One of his most lasting legacies at the UCLA International Institute is the Sol A. Leshin Fund, an endowment that supports collaborative agricultural research programs between UCLA and Ben-Gurion University of the Negev. Aroni was instrumental in securing funding for the endowment, now valued at close to $4 million, and managed the fund until 2016.
Throughout his career, the UCLA professor worked to advance the engineering, architecture and housing professions through numerous consultancies and active membership in professional organizations. Aroni was both a consultant to and active member of both the National Academy of Sciences and the National Academy of Engineering. One of his many other consultancies involved leading a large interdisciplinary team to conduct a systems analysis of Israeli housing in the early 1970s at the World Institute in Jerusalem.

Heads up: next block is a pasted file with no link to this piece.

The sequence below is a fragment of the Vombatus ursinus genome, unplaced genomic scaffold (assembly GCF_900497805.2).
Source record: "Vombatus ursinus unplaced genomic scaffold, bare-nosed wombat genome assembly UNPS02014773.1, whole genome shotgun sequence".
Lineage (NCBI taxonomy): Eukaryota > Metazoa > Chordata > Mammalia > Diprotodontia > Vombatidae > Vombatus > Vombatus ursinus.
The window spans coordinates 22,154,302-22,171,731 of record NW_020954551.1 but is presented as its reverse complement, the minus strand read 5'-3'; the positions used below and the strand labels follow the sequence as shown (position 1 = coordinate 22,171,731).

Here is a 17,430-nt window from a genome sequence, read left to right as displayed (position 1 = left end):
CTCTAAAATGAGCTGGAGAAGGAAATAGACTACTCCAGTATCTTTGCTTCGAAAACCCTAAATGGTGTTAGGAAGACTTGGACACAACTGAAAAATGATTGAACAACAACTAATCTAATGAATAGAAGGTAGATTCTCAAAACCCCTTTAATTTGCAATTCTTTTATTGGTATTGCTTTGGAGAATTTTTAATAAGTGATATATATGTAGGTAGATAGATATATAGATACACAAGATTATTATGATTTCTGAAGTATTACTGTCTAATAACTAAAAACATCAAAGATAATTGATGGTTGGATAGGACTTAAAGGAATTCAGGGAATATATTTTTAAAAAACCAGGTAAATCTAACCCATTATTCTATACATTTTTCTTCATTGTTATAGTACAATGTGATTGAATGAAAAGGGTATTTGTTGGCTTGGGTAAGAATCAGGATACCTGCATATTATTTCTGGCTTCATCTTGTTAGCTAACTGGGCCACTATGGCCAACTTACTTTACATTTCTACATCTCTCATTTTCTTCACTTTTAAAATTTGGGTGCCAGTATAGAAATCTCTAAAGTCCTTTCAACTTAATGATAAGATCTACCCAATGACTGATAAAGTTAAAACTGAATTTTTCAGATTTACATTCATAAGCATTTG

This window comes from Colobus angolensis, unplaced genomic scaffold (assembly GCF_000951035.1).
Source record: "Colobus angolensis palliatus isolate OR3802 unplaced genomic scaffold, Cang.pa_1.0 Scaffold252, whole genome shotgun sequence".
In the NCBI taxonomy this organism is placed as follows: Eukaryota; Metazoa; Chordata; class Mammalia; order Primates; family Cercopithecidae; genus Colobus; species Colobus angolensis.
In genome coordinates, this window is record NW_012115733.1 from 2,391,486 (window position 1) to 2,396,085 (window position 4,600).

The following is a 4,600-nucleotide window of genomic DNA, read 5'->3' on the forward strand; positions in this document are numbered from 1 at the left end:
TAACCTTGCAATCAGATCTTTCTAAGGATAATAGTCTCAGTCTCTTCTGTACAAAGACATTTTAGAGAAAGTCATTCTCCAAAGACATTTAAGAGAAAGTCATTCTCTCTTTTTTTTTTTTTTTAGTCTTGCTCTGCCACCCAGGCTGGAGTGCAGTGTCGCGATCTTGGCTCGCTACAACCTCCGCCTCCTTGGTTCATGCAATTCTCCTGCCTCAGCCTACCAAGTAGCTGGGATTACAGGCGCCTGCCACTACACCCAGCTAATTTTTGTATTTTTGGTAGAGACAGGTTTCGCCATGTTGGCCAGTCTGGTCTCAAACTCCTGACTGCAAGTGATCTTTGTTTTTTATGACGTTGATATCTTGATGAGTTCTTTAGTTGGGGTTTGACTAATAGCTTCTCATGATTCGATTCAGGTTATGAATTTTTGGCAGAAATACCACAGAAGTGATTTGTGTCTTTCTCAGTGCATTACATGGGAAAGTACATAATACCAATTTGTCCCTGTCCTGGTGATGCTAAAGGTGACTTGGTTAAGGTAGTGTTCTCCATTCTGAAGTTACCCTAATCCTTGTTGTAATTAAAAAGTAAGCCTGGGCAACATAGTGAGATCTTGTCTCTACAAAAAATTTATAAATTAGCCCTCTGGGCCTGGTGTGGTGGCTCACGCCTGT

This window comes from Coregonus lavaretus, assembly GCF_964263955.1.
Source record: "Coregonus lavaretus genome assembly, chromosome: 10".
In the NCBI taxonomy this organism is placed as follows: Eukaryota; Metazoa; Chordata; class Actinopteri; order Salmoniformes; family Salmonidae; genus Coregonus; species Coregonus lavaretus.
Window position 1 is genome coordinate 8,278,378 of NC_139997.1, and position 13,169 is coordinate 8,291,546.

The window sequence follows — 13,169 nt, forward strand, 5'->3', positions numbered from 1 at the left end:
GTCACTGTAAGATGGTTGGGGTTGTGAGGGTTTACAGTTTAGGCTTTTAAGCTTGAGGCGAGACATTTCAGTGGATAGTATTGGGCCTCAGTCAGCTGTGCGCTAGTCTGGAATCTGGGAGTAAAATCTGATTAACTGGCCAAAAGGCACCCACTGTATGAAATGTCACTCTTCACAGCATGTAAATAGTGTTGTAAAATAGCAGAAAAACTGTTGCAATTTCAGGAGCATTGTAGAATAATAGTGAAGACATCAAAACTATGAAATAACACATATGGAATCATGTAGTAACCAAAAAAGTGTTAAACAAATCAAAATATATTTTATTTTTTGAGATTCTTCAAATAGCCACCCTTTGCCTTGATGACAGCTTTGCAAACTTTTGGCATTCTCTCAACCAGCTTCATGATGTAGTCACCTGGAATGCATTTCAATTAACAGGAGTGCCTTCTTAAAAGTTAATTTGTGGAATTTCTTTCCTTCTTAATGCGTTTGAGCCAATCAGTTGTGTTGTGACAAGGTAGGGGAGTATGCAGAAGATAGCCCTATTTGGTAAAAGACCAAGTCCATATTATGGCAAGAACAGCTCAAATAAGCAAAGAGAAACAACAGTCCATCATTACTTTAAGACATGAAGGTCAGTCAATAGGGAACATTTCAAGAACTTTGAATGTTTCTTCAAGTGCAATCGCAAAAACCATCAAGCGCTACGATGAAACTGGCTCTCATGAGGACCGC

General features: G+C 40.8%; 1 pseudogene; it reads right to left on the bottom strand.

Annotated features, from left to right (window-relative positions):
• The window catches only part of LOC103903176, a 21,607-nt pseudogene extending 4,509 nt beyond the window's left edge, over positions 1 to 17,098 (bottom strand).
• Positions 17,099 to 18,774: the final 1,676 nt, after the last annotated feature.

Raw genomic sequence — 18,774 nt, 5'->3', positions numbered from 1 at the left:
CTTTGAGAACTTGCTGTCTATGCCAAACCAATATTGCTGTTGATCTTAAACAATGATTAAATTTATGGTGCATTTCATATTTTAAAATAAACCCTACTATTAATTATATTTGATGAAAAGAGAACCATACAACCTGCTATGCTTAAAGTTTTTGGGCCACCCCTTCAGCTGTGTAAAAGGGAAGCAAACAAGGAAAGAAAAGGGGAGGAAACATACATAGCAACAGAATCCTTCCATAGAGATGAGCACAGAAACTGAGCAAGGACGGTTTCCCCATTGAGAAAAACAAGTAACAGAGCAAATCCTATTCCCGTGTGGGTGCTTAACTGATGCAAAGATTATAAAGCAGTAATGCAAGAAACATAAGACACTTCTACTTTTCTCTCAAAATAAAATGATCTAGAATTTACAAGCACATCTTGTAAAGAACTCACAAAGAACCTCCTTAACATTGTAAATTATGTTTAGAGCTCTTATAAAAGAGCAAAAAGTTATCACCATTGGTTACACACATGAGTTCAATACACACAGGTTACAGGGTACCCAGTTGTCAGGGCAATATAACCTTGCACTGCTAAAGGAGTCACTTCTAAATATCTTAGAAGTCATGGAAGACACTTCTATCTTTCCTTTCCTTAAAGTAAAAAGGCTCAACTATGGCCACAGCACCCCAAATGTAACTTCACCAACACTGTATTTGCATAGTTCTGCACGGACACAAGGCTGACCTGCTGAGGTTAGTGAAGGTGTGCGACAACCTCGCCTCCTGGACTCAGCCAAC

Aroni published widely in the fields of structures, concrete materials, statistical methods, building systems and housing, and was awarded the J. James R. Croes Gold Medal in 1981 by the American Society of Civil Engineers.
Among his numerous professional affiliations, he was a member of the World Congress of Engineers and Architects, American Society of Civil Engineers, Earthquake Engineering Research Institute, American Concrete Institute and the Society of Sigma XI. He also served on the editorial boards of the Architectural Science Review (Australia) and the International Journal for Development Technology.
In addition, Aroni was a board member of Israel’s Ben-Gurion University of the Negev, national vice president of the Architectural Research Centers Consortium (an organization representing over 40 schools of architecture) and a member of the Working Group on Earthquake Related Casualties of the U.S. Geological Survey.